Posts Tagged ‘New York rooftop’

When New Yorkers went to roofs to sunbathe

July 16, 2018

Here’s an old-school New York City summer pastime you don’t see very much anymore: rooftop sunbathers.

These UV fiends are soaking up the rays on Prospect Tower at Tudor City in 1943—and I have a feeling not one of them is using any kind of sunblock.

Tudor City’s rooftop is clearly designed to host residents. What did New Yorkers do if they lived in a building without an official rooftop? Tar beach, of course!

[Photo: Wurts Brothers, MCNY, X2010.7.1.8408]

A drama student left to die on a West Side roof

July 15, 2013

CarolineisenbergJust as so many other young adults have done, Caroline Isenberg (right), 23, came to the city to be an actress.

A Harvard grad who scored a small role in a TV movie during college, Isenberg enrolled in drama school and moved into an apartment at 929 West End Avenue, near 106th Street.

Today this Morningside Heights neighborhood looks safe. But in 1984, when she signed a lease, it had rougher edges. Reportedly, the building’s front door lock was frequently broken.

Early in the morning on December 2, 1984, Isenberg returned home by herself after seeing a Broadway play.

929westendavenueAs she entered her building, someone accosted her, forced her into the elevator, and took her to the roof, cops later determined.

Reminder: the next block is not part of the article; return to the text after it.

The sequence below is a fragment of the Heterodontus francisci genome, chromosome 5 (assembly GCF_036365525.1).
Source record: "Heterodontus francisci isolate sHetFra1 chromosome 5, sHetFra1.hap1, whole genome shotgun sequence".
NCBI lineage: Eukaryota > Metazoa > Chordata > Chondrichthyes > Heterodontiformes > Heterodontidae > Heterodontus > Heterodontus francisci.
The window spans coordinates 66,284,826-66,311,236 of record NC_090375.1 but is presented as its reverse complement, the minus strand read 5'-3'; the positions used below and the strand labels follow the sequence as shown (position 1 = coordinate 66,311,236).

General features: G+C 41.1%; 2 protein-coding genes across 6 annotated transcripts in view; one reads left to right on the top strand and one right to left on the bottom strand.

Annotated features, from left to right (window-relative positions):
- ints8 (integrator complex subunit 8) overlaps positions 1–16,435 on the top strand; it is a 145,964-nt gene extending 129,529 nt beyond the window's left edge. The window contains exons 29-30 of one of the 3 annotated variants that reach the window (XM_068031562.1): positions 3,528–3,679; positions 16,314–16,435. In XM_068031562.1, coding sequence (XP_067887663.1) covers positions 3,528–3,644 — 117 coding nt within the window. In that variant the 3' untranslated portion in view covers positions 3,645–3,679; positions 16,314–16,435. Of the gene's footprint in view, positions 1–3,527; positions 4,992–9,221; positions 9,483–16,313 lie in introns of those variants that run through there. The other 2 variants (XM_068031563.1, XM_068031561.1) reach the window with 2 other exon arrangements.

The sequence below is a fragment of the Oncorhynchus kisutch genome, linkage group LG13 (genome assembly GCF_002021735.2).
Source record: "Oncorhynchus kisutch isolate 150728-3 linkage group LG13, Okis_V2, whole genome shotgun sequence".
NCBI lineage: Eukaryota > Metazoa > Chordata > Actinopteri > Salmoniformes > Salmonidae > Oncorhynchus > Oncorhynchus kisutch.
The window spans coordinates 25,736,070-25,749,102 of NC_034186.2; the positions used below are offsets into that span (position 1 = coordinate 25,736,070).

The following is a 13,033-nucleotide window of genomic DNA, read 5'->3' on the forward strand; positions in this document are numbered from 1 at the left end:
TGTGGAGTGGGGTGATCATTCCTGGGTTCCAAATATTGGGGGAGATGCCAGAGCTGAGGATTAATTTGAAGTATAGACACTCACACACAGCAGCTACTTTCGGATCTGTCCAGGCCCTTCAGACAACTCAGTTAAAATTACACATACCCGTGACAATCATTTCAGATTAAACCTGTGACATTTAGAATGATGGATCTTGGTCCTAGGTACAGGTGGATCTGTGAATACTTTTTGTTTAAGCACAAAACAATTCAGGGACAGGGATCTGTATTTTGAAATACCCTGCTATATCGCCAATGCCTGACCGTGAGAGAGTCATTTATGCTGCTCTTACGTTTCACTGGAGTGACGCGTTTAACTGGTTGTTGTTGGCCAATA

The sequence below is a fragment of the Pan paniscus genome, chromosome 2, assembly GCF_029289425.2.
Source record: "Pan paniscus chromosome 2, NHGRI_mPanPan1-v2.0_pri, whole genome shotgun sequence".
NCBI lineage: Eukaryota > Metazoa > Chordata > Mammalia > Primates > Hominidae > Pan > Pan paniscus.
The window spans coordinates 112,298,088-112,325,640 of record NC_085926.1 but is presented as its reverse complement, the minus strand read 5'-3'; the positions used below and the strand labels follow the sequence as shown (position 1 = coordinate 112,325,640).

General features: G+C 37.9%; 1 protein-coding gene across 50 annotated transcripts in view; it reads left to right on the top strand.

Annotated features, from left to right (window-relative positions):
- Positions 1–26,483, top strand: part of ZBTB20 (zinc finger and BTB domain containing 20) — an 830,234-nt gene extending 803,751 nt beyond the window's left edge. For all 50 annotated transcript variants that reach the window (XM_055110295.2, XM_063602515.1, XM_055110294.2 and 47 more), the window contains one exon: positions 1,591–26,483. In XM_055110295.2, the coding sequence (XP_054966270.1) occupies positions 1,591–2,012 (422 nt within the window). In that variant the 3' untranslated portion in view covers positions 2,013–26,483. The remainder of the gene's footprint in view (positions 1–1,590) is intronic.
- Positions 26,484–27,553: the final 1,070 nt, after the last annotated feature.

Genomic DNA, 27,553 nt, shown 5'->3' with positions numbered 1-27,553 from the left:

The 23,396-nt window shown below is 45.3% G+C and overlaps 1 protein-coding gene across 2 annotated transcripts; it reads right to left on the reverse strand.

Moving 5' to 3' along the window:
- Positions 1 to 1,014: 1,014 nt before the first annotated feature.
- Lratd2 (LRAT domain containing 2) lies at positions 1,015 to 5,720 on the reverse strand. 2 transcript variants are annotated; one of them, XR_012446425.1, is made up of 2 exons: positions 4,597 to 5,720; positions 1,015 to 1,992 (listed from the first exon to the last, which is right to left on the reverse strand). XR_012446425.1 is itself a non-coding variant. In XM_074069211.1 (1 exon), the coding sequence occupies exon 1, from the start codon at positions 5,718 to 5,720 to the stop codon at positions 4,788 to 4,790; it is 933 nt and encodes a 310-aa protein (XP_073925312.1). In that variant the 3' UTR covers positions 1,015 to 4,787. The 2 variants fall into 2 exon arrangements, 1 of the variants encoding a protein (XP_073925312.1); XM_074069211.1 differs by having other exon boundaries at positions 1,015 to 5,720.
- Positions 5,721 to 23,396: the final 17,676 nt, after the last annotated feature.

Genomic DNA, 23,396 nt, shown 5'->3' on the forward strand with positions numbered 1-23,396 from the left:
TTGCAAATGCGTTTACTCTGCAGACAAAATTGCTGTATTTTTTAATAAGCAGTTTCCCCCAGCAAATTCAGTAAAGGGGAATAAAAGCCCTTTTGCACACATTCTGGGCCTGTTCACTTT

There, she resisted her attacker’s sexual advances and robbery attempt and was stabbed nine times.

Her assailant locked the rooftop door and fled, leaving her dying on the rooftop and screaming for help.

“Her cries awakened the neighborhood and neighbors rushed to help her,” The New York Times reported.

Isenberg was brought to St. Luke’s Hospital. Remarkably, she was able to talk to police officers and doctors and give a quick description of her attacker before her life ended on the operating table hours later.

Emmanueltorresapphoto“All this for $12,” she told the doctors trying to save her. “I should have given him the money. I should have let him do it.”

It didn’t take long for police to arrest Emmanuel Torres (right), son of the building’s super.

Detectives reportedly said that Torres, 22, didn’t target Isenberg. But he’d planned to mug someone—and that mugging escalated into attempted rape, then murder.

Found guilty of murder in 1985, he was sentenced to life in prison.

Isenberg’s murder was big news at the time, and it prompted the 1980s band The Alarm to pen a (pretty terrible) song about her.

[Bottom photo: AP]